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THE WEEK IN SWITZERLAND

A look back at some of the main events in Switzerland over the past week.

This content was published on March 24, 2000 - 19:10

The town of Emmen in canton Lucerne, which found itself in the unwelcome glare
of publicity over its controversial naturalisation process, was in the news
again. This time the town authorities decided to put all requests from
foreigners for citzenship on hold until the end of the year.

The moratorium announced on Wednesday means around 250 foreigners will have to wait until next year for their applications to be considered. The authorities said they wanted the situation to calm down first. The town is the only placein Switzerland which allows naturalisation to be decided at the ballot box. Two weeks ago, voters turned down 48 requests from eastern Europe and Turkey, but granted citizenship to eight Italians. ·
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Also finding its way into the headlines, was the Swiss People's Party. The
latest spat has evolved from a series of rows, first involving the Social
Democrats who demanded an apology after being accused of being close to fascism
in their stance against Austria.

Those comments were made by the People's Party's Christoph Blocher, who has never been one to be publicity-shy. But the tables have turned on Blocher, who has now been accused from within his own party of imposing totalitarian tendencies on the rest of his colleagues.

Two key members of the party resigned saying Blocher's Zurich branch was forcing its views on others. The president of the Berne branch, Hermann Weyeneth, also this week sent a letter to all party members declaring that his branch would not be a repository for anti-semitism and hate.·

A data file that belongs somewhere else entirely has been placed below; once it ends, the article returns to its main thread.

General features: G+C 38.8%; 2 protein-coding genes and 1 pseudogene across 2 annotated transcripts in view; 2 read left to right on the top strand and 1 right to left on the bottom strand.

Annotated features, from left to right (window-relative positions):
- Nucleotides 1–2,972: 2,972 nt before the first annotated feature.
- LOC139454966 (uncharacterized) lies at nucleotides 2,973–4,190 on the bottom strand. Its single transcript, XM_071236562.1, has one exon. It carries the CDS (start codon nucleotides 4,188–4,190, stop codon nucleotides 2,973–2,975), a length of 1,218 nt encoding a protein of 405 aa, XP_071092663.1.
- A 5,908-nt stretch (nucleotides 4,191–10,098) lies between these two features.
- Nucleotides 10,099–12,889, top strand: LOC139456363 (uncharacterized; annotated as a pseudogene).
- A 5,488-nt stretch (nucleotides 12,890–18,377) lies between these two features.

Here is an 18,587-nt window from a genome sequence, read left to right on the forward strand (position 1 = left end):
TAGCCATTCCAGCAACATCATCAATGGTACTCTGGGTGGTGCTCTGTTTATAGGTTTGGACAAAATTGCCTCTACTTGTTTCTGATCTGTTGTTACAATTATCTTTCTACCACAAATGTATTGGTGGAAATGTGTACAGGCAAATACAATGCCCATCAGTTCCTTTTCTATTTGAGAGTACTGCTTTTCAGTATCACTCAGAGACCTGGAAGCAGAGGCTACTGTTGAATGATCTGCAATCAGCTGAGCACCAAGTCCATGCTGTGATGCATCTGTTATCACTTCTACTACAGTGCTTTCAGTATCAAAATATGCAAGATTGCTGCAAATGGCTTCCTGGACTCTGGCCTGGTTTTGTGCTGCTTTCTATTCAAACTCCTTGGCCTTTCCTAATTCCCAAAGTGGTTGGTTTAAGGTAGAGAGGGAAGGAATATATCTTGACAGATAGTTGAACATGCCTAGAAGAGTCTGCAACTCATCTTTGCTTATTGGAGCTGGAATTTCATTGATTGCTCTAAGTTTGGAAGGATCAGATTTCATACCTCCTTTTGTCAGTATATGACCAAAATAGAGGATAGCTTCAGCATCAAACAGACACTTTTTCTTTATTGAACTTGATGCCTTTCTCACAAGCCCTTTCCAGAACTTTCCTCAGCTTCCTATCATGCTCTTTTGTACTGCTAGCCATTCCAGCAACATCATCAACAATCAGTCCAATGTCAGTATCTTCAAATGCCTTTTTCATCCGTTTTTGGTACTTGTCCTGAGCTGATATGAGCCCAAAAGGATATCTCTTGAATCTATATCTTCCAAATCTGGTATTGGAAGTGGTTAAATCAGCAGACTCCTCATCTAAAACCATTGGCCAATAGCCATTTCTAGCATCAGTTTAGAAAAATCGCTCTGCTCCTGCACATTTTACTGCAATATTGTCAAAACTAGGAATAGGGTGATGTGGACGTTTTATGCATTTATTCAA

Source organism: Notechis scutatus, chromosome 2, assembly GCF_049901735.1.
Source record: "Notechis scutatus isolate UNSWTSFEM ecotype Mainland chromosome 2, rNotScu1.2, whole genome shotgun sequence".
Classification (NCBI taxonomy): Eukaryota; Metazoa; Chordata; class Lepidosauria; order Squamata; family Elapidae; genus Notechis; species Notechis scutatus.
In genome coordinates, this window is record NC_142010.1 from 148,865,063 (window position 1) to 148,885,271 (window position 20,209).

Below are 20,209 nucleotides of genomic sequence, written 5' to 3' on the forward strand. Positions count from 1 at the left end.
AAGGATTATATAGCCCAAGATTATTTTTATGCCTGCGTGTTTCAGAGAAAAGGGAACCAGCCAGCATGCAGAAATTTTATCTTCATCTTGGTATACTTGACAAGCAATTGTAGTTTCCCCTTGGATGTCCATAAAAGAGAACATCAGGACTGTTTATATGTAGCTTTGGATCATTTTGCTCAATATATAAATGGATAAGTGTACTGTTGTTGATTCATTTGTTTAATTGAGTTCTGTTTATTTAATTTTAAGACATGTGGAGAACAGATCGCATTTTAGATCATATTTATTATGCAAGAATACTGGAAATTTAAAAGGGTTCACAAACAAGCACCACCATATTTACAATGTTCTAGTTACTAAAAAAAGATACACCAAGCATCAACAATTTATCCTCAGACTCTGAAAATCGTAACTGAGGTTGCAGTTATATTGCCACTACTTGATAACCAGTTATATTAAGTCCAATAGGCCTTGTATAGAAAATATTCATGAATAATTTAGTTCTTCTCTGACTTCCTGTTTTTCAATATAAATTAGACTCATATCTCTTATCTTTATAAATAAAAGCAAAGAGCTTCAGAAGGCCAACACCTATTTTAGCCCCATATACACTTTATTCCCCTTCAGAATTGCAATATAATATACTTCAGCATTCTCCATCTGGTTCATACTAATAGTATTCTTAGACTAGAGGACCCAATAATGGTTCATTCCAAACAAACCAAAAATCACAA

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It was a busy week in parliament, with the House of Represenatatives voting to
open up the country's electricity market by 2008. The draft legislation will be
aimed at introducing liberalisation in stages. Parliament is also drafting
legislation to compensate people who were forcibly sterilised on psychiatric
grounds. The house has come out in favour of the law.

Both the House and the Senate approved a compensation package for damage caused by December's storms, worth 150 million francs, for emergency measures. The money will mainly go to the cantons and the timber industry, while discussions on compensation for private forest owners have been shelved until later in the year.·
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Finally one of the world's biggest watch fairs has got underway in Basel. Two
and a half thousand exhibitors are taking part in the week-long event event, which is hoping to clock up more than 80,000 visitors.·

by Jamsheda Ahmad

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